So interesting. Thank you for the bit of history as well as the art.

Ruth said...

Jeanie, what a wonderful post about Rivera. I admire him more than I can say, and you've taught me more than I knew. Lesley got to live in the same apartment building where he lived while he painted these murals, while she attended the College for Creative Studies, across the street from the DIA. I'm thrilled that you have done these posts.

Jeanie said...

I so admire your ability to interpret the art you show us. This has been very enlightening....if I ever go, I want you to go with me.

Janet said...

Jeanie, thanks for doing this post. No matter what his politics, Rivera was a fantastic artist and these murals are beautiful. I'd love to see them in person some day.

Retired English Teacher said...

This must have been fascinating to visit. I would love to see these murals by Diego Rivera. I have an interest for several reasons. I read about the time he was creating these works while reading "Frida" the biography of Frida Kahlo.

Secondly, my grandfather was a muralist who did many murals in Colorado during the depression. He was hired to do the work by some of the works programs of the time.

I am fascinated by Diego scope and vision in this work.

Tracy said...

WOW... HUGELY impressive and inspiring! And the story of Diego Rivera and Frida Kahlo fascinates, their connection and art. This was super to see, Jeanie! One of those must-see-for-real-someday kind of things. :o) Happy Week ((HUGS)) P.S. Many thanks for your visits, and especially to see me & hubby's new art blog!

Pat said...

I've never been to Detroit nor seen Diego Rivera's art in person. Another thing to add to my bucket list - I should live so long!

OldOldLady Of The Hills said...

These are MAGNIFICENT! To see them "in person" must be incredible....! I love the Rivera did so many fantastic Murals in Public Buildings---And this being a Museum---Well, it is truly magnificent. I'm glad Edsel Ford prevailed...!!!!

Barb said...

You saw some magnificent architecture and art while in Detroit, Jeannie. Thanks for sharing with us.

joyce said...

Okay, so I'm the one with the lack of culture who has never heard of rivera, but I do love murals and these are stunning..I especially love the baby and the workers crossing the bridge.

Marilyn said...

I am reading your posts backward. What amazing frescoes. I did think it said "Industrial Revolution" so well.

un arc-en-ciel dans le lavabo said...

you're going to smile as i' smiling now... but when I first read DIA my thoughts went to Detroit International Airport (?!!) and as I've been to the airport (but not in Detroit) I was thinking : mmmh too bad I miss these beautiful murals in the airport... maybe because I was rushing everytime between connections... and then i realized it was about the Institute of Arts... anyway, very impressive !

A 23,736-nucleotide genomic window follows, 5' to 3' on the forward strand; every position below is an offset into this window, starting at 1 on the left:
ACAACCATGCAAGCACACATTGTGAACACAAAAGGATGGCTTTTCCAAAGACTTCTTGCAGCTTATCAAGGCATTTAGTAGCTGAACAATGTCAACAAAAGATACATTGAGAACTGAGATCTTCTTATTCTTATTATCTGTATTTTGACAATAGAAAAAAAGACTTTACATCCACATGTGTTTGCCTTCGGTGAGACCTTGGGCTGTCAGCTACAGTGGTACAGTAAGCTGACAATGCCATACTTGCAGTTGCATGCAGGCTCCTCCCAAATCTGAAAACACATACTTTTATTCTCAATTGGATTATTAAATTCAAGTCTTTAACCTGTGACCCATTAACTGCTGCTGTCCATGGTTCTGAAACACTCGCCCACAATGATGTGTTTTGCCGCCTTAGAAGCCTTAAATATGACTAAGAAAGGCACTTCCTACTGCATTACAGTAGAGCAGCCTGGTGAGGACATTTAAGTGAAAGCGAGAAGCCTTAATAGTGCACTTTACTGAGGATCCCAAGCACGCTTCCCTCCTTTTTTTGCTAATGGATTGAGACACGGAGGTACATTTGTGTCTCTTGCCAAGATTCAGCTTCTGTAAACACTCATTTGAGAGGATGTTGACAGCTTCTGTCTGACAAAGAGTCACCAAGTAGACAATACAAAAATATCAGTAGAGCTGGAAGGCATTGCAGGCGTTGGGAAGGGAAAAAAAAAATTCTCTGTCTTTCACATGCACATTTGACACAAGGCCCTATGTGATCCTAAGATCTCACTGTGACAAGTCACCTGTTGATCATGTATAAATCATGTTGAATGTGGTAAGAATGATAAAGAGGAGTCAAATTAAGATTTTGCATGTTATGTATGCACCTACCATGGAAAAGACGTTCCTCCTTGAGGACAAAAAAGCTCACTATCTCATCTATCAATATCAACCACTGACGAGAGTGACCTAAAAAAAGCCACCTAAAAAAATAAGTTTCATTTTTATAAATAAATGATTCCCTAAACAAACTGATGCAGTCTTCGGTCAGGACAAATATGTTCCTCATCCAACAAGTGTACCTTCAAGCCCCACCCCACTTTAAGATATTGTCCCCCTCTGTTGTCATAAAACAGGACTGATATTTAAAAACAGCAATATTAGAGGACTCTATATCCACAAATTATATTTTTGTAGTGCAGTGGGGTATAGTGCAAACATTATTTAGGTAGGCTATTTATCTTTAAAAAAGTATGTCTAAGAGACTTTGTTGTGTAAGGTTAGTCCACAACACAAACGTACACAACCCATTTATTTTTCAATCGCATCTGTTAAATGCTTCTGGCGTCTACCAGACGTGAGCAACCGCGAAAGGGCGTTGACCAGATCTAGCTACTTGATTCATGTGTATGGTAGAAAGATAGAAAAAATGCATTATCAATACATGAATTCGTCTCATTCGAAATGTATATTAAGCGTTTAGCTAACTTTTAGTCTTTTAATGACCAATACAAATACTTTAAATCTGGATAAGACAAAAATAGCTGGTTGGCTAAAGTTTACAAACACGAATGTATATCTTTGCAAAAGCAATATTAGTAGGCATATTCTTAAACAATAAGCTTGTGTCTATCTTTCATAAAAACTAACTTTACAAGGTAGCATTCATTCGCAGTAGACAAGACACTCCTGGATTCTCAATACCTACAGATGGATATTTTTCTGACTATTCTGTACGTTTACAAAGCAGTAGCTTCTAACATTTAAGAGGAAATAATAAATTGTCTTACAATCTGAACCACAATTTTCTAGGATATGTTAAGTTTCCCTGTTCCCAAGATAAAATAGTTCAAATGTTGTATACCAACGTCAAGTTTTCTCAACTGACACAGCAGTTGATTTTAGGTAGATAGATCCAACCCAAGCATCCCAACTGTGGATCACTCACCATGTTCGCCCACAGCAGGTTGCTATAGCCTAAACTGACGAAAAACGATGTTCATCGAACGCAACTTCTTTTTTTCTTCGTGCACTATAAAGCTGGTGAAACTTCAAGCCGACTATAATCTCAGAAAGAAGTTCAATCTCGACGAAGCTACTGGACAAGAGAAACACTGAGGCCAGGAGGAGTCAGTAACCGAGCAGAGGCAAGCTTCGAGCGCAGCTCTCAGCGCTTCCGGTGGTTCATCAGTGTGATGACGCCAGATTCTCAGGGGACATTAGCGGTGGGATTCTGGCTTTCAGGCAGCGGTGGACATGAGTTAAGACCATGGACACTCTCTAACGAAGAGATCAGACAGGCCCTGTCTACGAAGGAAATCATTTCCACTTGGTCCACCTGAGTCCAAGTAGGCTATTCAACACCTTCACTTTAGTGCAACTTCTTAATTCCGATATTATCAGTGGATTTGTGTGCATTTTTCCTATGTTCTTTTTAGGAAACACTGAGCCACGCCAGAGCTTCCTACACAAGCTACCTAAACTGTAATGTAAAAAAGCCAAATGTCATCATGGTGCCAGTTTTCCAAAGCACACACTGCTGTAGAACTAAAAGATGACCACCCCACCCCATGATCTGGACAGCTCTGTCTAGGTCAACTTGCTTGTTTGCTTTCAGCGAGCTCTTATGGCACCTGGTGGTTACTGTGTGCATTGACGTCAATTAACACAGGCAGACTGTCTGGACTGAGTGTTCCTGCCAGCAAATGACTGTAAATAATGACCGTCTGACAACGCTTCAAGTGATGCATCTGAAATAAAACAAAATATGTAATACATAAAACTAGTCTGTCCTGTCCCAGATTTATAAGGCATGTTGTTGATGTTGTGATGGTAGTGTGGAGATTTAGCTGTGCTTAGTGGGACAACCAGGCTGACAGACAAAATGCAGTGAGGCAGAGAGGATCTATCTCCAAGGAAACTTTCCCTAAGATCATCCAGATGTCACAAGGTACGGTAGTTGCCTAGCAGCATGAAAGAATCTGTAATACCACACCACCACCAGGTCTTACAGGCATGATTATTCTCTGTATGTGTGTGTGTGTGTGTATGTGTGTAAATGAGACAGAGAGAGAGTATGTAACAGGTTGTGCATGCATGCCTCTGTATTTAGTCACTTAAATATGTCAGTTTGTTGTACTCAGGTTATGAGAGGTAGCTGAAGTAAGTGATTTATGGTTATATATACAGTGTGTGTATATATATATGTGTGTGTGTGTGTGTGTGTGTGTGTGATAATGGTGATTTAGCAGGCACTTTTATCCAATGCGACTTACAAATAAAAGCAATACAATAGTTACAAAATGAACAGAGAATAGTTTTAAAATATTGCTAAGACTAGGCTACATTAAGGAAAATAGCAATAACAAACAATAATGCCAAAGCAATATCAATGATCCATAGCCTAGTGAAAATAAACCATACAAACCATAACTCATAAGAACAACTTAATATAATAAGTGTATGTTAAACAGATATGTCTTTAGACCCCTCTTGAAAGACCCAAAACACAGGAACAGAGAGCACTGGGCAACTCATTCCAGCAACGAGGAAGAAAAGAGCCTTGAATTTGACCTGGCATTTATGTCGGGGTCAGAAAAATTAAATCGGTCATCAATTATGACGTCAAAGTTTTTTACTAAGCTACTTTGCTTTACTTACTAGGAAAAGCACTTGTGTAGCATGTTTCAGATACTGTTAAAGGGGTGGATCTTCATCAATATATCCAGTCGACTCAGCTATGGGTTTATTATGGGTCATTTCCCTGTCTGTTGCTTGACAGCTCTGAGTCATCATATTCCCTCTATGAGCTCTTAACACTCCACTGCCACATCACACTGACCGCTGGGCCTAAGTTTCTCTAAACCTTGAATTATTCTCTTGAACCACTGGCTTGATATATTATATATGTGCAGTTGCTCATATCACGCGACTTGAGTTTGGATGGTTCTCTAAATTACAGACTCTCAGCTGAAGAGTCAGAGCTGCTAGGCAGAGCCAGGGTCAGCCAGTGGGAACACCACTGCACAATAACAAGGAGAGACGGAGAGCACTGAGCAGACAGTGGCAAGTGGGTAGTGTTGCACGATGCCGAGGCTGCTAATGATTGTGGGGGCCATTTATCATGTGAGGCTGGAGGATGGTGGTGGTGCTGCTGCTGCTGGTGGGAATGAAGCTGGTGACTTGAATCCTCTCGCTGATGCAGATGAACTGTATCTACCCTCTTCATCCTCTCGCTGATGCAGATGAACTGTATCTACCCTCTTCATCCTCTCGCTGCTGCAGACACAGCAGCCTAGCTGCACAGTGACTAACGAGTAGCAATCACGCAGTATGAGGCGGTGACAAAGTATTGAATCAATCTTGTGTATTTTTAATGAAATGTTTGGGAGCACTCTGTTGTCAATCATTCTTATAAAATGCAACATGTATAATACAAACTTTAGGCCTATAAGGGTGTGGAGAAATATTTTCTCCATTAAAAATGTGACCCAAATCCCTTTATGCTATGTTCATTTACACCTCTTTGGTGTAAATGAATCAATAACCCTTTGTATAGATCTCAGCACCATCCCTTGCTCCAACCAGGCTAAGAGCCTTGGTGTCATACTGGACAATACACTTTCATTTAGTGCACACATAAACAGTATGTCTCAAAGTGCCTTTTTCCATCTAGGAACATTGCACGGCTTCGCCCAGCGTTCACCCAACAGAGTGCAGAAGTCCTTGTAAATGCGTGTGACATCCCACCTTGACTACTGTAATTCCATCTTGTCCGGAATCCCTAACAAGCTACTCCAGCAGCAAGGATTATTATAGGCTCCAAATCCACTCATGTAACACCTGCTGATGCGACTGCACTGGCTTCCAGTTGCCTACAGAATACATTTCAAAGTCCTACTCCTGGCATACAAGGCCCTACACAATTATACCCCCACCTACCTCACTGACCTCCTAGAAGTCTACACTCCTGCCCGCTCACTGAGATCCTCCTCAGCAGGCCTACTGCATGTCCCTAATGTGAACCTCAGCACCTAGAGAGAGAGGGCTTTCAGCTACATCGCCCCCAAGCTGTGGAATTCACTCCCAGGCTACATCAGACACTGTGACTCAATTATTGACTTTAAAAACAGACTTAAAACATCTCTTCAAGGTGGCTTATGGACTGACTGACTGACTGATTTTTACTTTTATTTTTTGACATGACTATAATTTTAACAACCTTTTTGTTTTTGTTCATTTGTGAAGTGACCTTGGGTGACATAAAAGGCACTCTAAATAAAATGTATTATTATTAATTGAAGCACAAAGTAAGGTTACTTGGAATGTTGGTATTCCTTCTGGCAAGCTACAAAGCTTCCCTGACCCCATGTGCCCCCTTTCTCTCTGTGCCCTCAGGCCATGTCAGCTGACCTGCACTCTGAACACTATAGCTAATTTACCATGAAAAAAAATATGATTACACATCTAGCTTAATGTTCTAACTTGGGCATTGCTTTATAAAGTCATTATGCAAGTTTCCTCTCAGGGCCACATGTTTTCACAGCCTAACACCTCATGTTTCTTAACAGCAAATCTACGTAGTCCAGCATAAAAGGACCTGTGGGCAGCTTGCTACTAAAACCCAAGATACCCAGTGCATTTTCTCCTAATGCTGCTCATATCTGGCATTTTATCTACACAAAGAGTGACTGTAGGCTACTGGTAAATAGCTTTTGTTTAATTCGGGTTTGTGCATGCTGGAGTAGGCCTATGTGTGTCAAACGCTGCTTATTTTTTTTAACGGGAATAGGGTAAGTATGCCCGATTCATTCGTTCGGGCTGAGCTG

and you have such a lovely orange boy cat :) !

Privet and Holly said...

Simply amazing!
Loved learning more
about this very talented
artist.....Sounds like a
great place to visit.

Happy Wednesday,
xx Suzanne

Joanne Huffman said...

An iPad tour? Sounds intriguing. Good for Ford and the DIA for standing up to McCarthyism!

Arti said...

What a huge, industrial city Detroit is. I can't imagine the scale of a single individual pitted against the large machine of industry, and yet the irony is such a contrast is reflected through an art form. Thought-provoking.

Lisa from Lisa's Yarns said...

Very good - those murals are stunning. I know so little about Detroit, it's been great to see the city through your eyes and discover some of the gems. You make me want to work a little harder to explore Minneapolis and showcase it!

Pat @ Mille Fiori Favoriti said...

Jeanie I was so captivated by this post that I went back through all your posts about DIA! What a beautiful muesum!

I hope your sweet Gypsy is feeling well. My cat is also getting old and I see him slowing down. I know the next few years may be his last so I am enjoying all the cuddle time I get with him.

PS: I became a new follower!

Becca said...

My husband has always kept large posters of these murals in his office. As an automotive engineer, they really speak to him about the kind of work that keeps this city moving.

They are wonderful!

Marti McClure said...

Jeanie, I am really amazed at how well you recreate your tour for us to enjoy. It really is as if we are there with you. The photos are fabulous and the commentary is so interesting, and it all really captures the essence of the controversial Diego Rivera. Thanks for taking us on this inspiring trip with you! ~Marti